John Burgess, Plaintiff-appellant,linda M. Burgess, Husband and Wife Plaintiff-appellant, v. Pierce County, a Municipal Entity Operating and Existingunder the Laws of the State of Washington,defendant-appellee,pierce County Executive, and As Part of the Maritalcommunity with Jane Doe Stortini, Defendant-appellee, 28 F.3d 105 (9th Cir. 1994)Annotate this Case
Before: GOODWIN, SCHROEDER, and NORRIS, Circuit Judges.
John Burgess appeals the district court's judgment in favor of Pierce County and County Executive Joseph Stortini in Burgess' 42 U.S.C. § 1983 action alleging wrongful termination in violation of the First Amendment. We AFFIRM because the facts as found by the district court are not clearly erroneous and those facts do not rise to a constitutional violation.
The district court found the following facts:
. It was apparent to county officials after the February 18, 1987 meeting that Burgess was "not interested in enforcing Ordinance 86-108." District Court Op. at 8.
. Burgess' tenure was in question after the February 18, 1987 meeting, if not as a result of the December 3, 1986 meeting. Following the February 18 meeting, the county executive's office conducted a thorough evaluation of Burgess' overall performance, including a review of his 1985-87 work evaluations. The district court stated that there were "many valid reasons that existed for the [termination] decision made by the County Executive." Id. at 16.
. A serious communications problem and "noticeable tension" existed between Burgess' fire marshal's office and the county fire chiefs. Id. at 10-11.
. A poor level of trust and lack of communication existed between Burgess and the county sheriff's department. Id. at 13-14.
. While many counties encountered difficulties interacting with the state fire marshal's office, "the specific relationship between that office and the Pierce County Fire Marshal's Office was more strained because of Mr. Burgess' style and methods of communication." Id. at 14.
. Testimony on Burgess' interpersonal communication skills shows that he was "direct, firm, and inflexible at times," and lacked the " 'give and take' communication skills to be a good manager." Id. at 15.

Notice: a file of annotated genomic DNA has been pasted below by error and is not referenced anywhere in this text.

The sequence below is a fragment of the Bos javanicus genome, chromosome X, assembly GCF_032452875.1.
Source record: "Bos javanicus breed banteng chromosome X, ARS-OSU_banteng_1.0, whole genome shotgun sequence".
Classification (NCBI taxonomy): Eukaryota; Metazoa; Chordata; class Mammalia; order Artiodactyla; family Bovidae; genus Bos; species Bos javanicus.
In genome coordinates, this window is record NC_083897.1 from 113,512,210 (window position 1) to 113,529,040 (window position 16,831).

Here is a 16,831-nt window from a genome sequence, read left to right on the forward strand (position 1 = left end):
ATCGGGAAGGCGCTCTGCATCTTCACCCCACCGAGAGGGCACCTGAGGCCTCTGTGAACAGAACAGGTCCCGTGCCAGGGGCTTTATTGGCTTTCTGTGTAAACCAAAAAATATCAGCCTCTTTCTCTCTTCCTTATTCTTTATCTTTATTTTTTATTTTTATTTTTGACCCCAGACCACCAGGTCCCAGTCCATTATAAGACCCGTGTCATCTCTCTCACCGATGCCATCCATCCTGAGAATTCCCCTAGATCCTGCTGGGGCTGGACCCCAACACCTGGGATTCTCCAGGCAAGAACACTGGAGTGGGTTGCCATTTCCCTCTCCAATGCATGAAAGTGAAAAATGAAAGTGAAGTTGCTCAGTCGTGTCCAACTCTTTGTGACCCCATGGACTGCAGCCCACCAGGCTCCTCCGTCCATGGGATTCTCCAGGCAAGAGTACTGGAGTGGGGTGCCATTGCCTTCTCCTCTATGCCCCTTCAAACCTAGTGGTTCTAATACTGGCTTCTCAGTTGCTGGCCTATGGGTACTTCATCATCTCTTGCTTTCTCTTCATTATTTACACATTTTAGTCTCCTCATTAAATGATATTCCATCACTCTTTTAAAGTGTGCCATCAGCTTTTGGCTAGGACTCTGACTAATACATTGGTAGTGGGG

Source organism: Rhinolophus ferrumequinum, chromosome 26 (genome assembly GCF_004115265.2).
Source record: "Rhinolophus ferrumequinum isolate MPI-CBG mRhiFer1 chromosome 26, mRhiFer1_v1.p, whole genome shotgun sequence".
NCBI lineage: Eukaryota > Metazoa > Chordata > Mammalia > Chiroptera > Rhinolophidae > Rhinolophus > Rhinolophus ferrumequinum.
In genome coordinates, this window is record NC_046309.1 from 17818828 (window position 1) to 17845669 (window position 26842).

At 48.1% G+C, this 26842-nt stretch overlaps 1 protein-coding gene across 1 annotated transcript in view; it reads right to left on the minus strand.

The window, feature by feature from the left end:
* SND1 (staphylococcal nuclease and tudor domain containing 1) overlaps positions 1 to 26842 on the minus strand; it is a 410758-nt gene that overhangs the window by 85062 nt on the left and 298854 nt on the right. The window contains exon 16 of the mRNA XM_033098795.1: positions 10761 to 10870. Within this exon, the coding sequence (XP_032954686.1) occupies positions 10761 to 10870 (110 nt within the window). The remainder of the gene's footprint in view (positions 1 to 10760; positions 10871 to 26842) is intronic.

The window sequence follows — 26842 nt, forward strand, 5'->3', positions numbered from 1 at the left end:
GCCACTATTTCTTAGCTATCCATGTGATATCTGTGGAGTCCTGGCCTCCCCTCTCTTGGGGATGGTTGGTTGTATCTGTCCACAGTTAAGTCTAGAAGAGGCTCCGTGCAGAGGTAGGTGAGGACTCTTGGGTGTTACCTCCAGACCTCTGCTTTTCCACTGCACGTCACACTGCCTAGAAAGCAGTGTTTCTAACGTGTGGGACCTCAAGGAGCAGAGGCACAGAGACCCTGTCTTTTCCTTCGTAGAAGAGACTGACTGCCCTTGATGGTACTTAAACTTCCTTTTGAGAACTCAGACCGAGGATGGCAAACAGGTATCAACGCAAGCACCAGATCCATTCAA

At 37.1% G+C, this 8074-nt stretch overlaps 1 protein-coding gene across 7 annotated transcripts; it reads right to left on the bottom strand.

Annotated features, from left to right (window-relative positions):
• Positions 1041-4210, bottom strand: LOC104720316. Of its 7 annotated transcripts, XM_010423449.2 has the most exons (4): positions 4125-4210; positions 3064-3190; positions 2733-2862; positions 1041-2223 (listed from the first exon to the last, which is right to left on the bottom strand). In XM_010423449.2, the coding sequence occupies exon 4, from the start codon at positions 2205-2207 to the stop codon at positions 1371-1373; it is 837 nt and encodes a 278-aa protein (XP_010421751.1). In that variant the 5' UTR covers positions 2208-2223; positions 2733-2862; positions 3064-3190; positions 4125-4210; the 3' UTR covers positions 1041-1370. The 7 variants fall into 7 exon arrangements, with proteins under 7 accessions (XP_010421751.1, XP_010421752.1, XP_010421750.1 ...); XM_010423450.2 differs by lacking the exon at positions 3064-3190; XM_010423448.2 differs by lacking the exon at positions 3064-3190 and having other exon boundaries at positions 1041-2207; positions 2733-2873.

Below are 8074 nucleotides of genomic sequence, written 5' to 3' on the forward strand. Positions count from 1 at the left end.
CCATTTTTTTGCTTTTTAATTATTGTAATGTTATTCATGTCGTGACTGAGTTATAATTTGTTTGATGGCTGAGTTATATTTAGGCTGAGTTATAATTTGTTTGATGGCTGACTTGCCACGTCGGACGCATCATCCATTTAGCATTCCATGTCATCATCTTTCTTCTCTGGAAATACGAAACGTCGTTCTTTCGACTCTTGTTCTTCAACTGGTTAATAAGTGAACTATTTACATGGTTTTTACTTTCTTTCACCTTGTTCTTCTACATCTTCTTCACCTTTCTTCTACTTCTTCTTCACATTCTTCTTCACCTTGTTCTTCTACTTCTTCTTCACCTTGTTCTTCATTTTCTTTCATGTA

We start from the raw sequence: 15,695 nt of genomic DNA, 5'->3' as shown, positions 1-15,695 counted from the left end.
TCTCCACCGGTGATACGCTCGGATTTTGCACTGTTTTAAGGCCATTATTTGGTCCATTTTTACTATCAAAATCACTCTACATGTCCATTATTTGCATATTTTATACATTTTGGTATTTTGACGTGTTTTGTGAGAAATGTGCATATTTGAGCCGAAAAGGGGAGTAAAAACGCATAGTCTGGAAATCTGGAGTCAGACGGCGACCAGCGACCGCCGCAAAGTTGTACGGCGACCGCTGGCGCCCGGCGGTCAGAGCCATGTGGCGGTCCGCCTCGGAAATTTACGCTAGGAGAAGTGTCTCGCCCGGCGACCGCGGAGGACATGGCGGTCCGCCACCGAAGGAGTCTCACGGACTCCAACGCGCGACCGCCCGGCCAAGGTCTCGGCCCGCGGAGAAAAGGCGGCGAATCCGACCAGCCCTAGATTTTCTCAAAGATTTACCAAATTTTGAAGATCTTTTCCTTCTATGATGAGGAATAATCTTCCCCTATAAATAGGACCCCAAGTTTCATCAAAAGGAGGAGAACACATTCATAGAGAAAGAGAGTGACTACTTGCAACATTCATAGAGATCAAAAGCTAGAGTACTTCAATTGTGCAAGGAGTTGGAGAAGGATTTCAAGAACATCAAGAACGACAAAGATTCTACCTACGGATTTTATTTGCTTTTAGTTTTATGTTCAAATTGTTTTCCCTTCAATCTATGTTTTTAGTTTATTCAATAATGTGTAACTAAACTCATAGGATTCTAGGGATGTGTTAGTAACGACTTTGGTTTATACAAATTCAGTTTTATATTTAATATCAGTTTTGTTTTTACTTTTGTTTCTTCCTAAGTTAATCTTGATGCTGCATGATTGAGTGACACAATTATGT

The district court analyzed these facts under the correct three-part balancing test articulated in Mt. Healthy City Bd. of Educ. v. Doyle, 429 U.S. 274 (1977); see also Erickson v. Pierce County, 960 F.2d 801, 804 (9th Cir. 1992); Sanchez v. City of Santa Ana, 936 F.2d 1027, 1038 (9th Cir. 1990).1 As an initial matter, the court found that Burgess' speech in the area of fire flow and road standards was protected by the First Amendment. District Court Op. at 15. However, the district court found no constitutional violation because Burgess had failed to show by a preponderance of the evidence that his protected speech was a "substantial" or "motivating" factor in the termination decision: " [I]t was not what Burgess said that resulted in his termination, but rather how he said it and his lack of interpersonal skills that caused him substantial problems" with the county fire chiefs, sheriff's department, and state fire marshal. Id. at 19. Alternatively, the district court found "that the County would have terminated Burgess in any event for poor performance" in communicating with the various fire and law enforcement officials. Id. at 20. The district court's findings were not clearly erroneous.
This disposition is not appropriate for publication and may not be cited to or by the courts of this circuit except as provided by Ninth Circuit Rule 36-3
We reject Burgess' argument that the district court applied the wrong legal standard when it used the Mt. Healthy balancing test instead of the "mixed-motive" analysis in Price Waterhouse v. Hopkins, 490 U.S. 228 (1989). Burgess fundamentally misunderstands the Supreme Court's opinion in Price Waterhouse and its relationship to the Mt. Healthy decision. First, Price Waterhouse involved a statutory claim under Title VII, which prohibits discrimination on the basis of race, color, religion, sex, or national origin, 42 U.S.C. § 2000e-2, not a wrongful termination claim under 42 U.S.C. § 1983 for violation of a constitutional right. We have consistently applied the Mt. Healthy test in all Sec. 1983 cases involving alleged violations of an employee's First Amendment rights. See, e.g., Erickson, 960 F.2d at 804; Sanchez, 936 F.2d 1038; Gillette v. Delmore, 886 F.2d 1194, 1198 (9th Cir. 1989); Thomas v. Douglas, 877 F.2d 1428, 1431 (9th Cir. 1989)
Second, the Mt. Healthy and Price Waterhouse "mixed-motive" tests are essentially the same--the plaintiff must demonstrate that a protected characteristic played a motivating part in the employment decision before the burden shifts to the employer to show that the same action would have been taken even in the absence of the illegitimate motive. Compare Mt. Healthy, 429 U.S. at 287; Thomas, 877 F.2d at 1433 with Price Waterhouse, 490 U.S. at 244, 247 n. 12; Washington v. Garrett, 10 F.3d 1421, 1432 n. 15 (9th Cir. 1994) (citing Sischo-Nownejad v. Merced Community College Dist., 934 F.2d 1104, 1110 (9th Cir. 1991)). This similarity is unremarkable--in Price Waterhouse, the Court determined that Mt. Healthy 's First Amendment test constituted the appropriate test for determining "mixed-motive" cases in the Title VII context. Price Waterhouse, 490 U.S. at 248-50.